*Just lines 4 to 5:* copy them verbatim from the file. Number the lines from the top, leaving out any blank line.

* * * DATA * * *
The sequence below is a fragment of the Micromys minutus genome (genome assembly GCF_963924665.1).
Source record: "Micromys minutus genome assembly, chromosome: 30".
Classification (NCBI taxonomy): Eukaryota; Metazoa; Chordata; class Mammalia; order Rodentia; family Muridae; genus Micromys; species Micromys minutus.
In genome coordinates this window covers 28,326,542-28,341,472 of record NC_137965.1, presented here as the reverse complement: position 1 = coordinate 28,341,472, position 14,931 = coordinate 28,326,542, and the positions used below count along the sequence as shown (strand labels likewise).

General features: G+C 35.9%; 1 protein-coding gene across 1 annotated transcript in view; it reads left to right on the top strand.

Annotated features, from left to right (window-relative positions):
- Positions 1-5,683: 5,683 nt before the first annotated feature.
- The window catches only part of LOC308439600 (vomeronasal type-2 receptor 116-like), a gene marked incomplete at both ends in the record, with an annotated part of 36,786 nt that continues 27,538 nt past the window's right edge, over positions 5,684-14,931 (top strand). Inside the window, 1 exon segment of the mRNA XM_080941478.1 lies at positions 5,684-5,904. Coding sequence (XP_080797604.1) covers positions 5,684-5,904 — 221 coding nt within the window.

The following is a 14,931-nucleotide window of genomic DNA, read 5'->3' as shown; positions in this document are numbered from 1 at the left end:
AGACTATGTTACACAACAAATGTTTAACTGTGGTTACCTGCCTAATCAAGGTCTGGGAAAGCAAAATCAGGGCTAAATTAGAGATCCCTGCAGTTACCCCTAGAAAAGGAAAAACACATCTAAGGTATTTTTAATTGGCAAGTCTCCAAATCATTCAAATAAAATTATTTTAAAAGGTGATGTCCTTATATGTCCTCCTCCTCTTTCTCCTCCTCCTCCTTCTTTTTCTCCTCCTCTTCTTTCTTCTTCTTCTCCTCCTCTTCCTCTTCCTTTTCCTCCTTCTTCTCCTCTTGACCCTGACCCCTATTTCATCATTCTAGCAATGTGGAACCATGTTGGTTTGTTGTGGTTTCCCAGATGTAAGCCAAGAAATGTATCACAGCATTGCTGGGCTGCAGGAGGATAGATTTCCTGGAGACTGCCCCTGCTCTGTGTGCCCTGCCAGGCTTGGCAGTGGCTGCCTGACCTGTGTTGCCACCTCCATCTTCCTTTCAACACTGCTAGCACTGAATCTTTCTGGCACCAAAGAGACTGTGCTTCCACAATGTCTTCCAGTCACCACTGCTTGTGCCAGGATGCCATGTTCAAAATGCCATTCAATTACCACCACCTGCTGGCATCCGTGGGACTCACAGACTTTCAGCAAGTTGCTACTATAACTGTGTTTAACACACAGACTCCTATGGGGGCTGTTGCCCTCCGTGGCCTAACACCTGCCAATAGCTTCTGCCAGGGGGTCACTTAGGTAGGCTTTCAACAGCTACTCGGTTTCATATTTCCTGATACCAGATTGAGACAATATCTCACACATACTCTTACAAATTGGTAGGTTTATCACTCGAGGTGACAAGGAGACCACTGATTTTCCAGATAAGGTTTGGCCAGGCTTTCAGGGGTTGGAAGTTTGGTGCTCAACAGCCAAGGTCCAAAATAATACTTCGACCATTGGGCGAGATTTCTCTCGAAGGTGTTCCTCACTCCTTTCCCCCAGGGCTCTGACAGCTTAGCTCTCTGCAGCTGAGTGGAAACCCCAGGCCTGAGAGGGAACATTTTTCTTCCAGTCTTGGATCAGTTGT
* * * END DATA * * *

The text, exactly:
In genome coordinates this window covers 28,326,542-28,341,472 of record NC_137965.1, presented here as the reverse complement: position 1 = coordinate 28,341,472, position 14,931 = coordinate 28,326,542, and the positions used below count along the sequence as shown (strand labels likewise).

General features: G+C 35.9%; 1 protein-coding gene across 1 annotated transcript in view; it reads left to right on the top strand.